• Lake Gogebic "White House". This resort was on Lake Gogebic in Ontonagon County reached by the C&NW to Gogebic Station on the south end of the lake and then by special stage coach.
  • Lake Harbor. Lake Harbor was located along Lake Michigan, southwest of Muskegon in what is now Norton Shores. This was reached the Lake Harbor railroad, a short branch off the Chicago & West Michigan. Lake Harbor had several hotels and pavilions. It was in operation during a four year period from 1892 to 1895. The resort was removed in favor of the Otttawa Beach Resort.
  • Linwood Park, Linwood. MI. Linwood Park was a day resort operated by the Detroit & Mackinac railway on Saginaw Bay.
  • Miscauno Island, Menominee River. According to the book A Most Superior Land, the Wisconsin & Michigan Railway built this resort hotel on the island in the middle of the Menominee River for its railroad customers.  The resort was described as "plush" and had telephones, marble baths, and electric lights, which were uncommon at the time.  "A special train bore distinguished guests from Chicago for the grand opening, and other specials came from Iron Mountain and Marinette-Menominee to bring the total attendance to more than 500 visitors. Despite well-advertised sleeper service from Minneapolis and Chicago, the hotel couldn't attract enough business on a regular basis and soon shut down".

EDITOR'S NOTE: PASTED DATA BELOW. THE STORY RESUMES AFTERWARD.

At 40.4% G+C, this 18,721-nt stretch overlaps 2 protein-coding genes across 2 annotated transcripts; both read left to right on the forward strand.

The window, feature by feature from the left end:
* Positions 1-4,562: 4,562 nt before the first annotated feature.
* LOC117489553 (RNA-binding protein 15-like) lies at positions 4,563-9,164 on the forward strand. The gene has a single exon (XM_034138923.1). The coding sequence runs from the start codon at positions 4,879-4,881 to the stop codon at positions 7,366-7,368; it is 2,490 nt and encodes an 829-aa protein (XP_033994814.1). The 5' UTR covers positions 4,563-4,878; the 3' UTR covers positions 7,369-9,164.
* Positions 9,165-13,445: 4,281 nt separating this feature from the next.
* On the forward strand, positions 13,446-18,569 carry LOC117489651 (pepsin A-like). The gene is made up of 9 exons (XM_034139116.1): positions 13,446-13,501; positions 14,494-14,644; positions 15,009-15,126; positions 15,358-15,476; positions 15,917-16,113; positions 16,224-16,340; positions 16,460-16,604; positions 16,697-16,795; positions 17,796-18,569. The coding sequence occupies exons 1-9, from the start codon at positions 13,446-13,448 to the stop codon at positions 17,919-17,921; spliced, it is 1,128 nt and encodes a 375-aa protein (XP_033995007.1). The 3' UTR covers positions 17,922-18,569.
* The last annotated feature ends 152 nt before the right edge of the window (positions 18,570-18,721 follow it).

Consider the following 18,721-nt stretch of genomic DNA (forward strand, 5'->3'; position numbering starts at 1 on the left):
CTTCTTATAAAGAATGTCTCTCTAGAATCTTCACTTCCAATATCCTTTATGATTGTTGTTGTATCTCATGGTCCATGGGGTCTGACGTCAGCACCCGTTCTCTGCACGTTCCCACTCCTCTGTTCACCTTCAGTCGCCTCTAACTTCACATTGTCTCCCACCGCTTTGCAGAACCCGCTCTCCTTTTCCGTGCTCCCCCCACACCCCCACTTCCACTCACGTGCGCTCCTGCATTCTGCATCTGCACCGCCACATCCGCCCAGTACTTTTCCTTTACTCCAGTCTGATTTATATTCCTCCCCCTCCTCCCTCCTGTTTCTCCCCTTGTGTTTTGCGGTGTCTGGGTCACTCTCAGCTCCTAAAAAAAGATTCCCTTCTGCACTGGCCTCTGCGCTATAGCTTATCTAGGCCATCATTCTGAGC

• Oa-At-Ka Beach, Bay County. Oa-At-Ka Beach was serviced by an extension of the Grand Trunk Western Saginaw to Bay City line. It was located on Saginaw Bay near North Bay City.
  • Ottawa Beach Resort. Located in Park Townsip near Holland, this resort was developed in 1888 by Grand Rapids leaders, including the Chicago & West Michigan railroad. The resort included cottages and a hotel. The C&WM and later PM owned the hotel. An early cottage owner included the President of the C&WM railroad. The PM railroad sold the hotel and resort property in 1913. The hotel burned in 1923 and was not rebuilt. The property turned into Holland State Park. Ottawa Beach, MI.
  • Tawas Beach Resort, East Tawas, Michigan. Built and owned by the Detroit & Mackinac Railway, this was primarily a day excursion park near the Tawas Point Lighthouse. It was reached by a short branch line off the main line north of town.
  • Twin Lakes Resort. Located on the Copper Range railroad at Twin Lakes, near Tiovola. This resort was owned by private owners and accessed via the COPR. Operated in the early 1900's. [CN-1909-1007]

There were many resorts along railroad lines which were not officially owned or operated by the railroads. These included resorts at Lakeland, Manitou Beach and Harbor Springs.


The following sources are utilized in this website. [SOURCE-YEAR-MMDD-PG]:

  • [AAB| = All Aboard!, by Willis Dunbar, Eerdmans Publishing, Grand Rapids ©1969.
  • [AAN] = Alpena Argus newspaper.
  • [AARQJ] = American Association of Railroads Quiz Jr. pamphlet. © 1956
  • [AATHA] = Ann Arbor Railroad Technical and Historical Association newsletter "The Double A"
  • [AB] = Information provided at Michigan History Conference from Andrew Bailey, Port Huron, MI